In a world that often seems fixated on youth and the idea of achieving success at a young age, it’s easy to fall into the trap of believing that if you haven’t accomplished your goals by a certain age, you’ve somehow missed your chance. As a mental health counselor, I’ve seen firsthand how this belief can weigh heavily on individuals, leading to feelings of despair, inadequacy, and even depression.
But I’m here to tell you (and serve as an example—I started my second career as a counselor at age 40!) that you are not too old, and it is not too late to pursue your goals and find fulfillment in life.
I’ve always been a “practice what you preach” kind of person, especially now that I’m a counselor. Of all the suggestions I make for self-care, tracking emotions, coping strategies, and processing, the one that comes up the most is, without a doubt, journaling.
I’ve been keeping a journal since I was in sixth grade in every imaginable form—starting with spiral composition notebooks, graduating to leather-bound blank books, transitioning to digital with Notes on my phone, and my current go-to: the Day One journaling app (not sponsored, but highly recommend). No matter the vessel; it’s the act itself that holds the therapeutic power.
My first-ever career ambition was to become a pediatrician. I was convinced that it was the perfect job for me, and even shadowed my own doctor for a day in eighth grade. I can’t remember exactly when my goals began to shift, but eventually I set my sights on more creative fields, particularly music and journalism.
During my senior year of high school, I applied to a number of both music programs and journalism schools for college. I waited until the last possible moment to decide which path to take, and ultimately pursued my passion for singing. I was halfway through my bachelor’s degree as a vocal performance major when I learned about music therapy. I had the opportunity to observe a music therapist who lived in the area, and after my first meeting with her, I felt like I had discovered a profession that was tailor-made for me.
I’ve known from an early age how powerful music can be. It can stir emotions, evoke memories, and bring people together—it’s often referred to as a “universal language”. Music was so important to me that I majored in it during college, and it was during my sophomore year that a professor introduced me to the field of music therapy.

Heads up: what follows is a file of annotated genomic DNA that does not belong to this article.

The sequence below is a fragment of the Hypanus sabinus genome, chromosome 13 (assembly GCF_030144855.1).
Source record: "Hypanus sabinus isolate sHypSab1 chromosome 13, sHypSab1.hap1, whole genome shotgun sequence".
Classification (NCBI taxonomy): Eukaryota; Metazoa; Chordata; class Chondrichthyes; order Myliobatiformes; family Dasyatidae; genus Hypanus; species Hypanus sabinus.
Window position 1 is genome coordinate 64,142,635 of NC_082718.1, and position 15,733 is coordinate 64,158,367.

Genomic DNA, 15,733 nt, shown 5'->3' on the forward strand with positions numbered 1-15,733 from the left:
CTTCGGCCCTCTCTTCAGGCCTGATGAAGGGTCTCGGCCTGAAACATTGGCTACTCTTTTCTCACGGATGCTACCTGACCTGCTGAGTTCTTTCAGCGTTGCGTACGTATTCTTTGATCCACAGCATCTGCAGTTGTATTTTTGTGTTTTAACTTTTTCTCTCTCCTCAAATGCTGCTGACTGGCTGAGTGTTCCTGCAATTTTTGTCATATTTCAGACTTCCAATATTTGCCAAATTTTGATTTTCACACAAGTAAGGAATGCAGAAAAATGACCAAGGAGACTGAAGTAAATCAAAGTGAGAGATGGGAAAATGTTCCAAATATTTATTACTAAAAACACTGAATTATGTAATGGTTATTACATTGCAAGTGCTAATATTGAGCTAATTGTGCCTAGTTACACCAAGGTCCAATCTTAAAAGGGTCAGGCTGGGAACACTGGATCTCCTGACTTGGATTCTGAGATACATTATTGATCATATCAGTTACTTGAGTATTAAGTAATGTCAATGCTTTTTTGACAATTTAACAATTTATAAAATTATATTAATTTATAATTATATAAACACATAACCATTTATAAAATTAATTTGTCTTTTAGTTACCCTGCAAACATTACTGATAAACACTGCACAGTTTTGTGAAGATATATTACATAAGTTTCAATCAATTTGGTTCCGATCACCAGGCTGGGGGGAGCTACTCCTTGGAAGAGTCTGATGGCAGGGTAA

I’ve been a board-certified music therapist for 16 years now, and I’ve seen first-hand how this modality can enhance people’s lives in numerous ways. Let’s dive in and explore what music therapy is really about, and how it might even work for you.
Graduating from high school and leaving home to start college is one of the most exciting parts of life. So many memories of that summer after graduation are seared into my memory, and most of them are centered around my preparations to leave the Midwest and embark on my college adventure in Florida. It’s a time of newfound independence, self-discovery, and academic growth.
However, as exciting as that newfound independence, self-discovery and growth can be, the transition can also be extremely overwhelming. Many new college students grapple with the adjustment, myself included. In fact, my first time seeing a counselor was during my freshman year for that very reason. In this blog post, we’ll explore what college students can do to adapt to their new life stage and how counseling can be a valuable resource in this journey.
Embarking on the journey of counseling can be a daunting step, especially for those who feel apprehensive about seeking help. Whether it’s due to stigma, fear of judgment, or uncertainty about the process, these concerns can create barriers to accessing the support you need. I know first-hand, because I’ve been there too.
In this blog post, we’ll explore the transformative benefits of counseling and address common apprehensions that you yourself might be experiencing.
Welcome! My name is Rachel Rambach, board-certified music therapist and mental health counselor serving central Illinois. I practice from a strengths-based, solution-focused perspective and love working with individuals, couples and families who are navigating life transitions.